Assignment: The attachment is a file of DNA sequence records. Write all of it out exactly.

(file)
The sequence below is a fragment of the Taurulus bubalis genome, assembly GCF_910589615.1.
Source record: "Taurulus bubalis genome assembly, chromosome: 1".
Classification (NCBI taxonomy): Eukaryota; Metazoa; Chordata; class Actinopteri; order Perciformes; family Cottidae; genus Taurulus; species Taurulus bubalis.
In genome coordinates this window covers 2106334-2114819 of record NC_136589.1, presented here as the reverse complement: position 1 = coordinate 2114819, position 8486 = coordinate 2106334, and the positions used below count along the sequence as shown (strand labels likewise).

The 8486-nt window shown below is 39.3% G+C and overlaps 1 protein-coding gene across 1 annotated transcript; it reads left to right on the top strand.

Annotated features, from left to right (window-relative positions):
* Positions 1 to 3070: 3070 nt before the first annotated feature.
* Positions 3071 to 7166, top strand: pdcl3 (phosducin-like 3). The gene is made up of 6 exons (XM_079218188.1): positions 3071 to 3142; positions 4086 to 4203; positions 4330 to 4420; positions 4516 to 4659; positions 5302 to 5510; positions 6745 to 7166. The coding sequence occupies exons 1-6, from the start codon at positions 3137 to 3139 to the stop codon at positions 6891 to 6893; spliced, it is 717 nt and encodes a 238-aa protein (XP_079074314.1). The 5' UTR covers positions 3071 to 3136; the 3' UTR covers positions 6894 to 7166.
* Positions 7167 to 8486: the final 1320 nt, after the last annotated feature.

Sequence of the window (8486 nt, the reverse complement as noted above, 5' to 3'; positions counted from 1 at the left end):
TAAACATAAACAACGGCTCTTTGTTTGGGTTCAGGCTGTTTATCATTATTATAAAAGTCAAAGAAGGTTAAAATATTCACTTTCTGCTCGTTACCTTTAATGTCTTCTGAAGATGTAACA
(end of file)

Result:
The sequence below is a fragment of the Taurulus bubalis genome, assembly GCF_910589615.1.
Source record: "Taurulus bubalis genome assembly, chromosome: 1".
Classification (NCBI taxonomy): Eukaryota; Metazoa; Chordata; class Actinopteri; order Perciformes; family Cottidae; genus Taurulus; species Taurulus bubalis.
In genome coordinates this window covers 2106334-2114819 of record NC_136589.1, presented here as the reverse complement: position 1 = coordinate 2114819, position 8486 = coordinate 2106334, and the positions used below count along the sequence as shown (strand labels likewise).

The 8486-nt window shown below is 39.3% G+C and overlaps 1 protein-coding gene across 1 annotated transcript; it reads left to right on the top strand.

Annotated features, from left to right (window-relative positions):
* Positions 1 to 3070: 3070 nt before the first annotated feature.
* Positions 3071 to 7166, top strand: pdcl3 (phosducin-like 3). The gene is made up of 6 exons (XM_079218188.1): positions 3071 to 3142; positions 4086 to 4203; positions 4330 to 4420; positions 4516 to 4659; positions 5302 to 5510; positions 6745 to 7166. The coding sequence occupies exons 1-6, from the start codon at positions 3137 to 3139 to the stop codon at positions 6891 to 6893; spliced, it is 717 nt and encodes a 238-aa protein (XP_079074314.1). The 5' UTR covers positions 3071 to 3136; the 3' UTR covers positions 6894 to 7166.
* Positions 7167 to 8486: the final 1320 nt, after the last annotated feature.

Sequence of the window (8486 nt, the reverse complement as noted above, 5' to 3'; positions counted from 1 at the left end):
TAAACATAAACAACGGCTCTTTGTTTGGGTTCAGGCTGTTTATCATTATTATAAAAGTCAAAGAAGGTTAAAATATTCACTTTCTGCTCGTTACCTTTAATGTCTTCTGAAGATGTAACA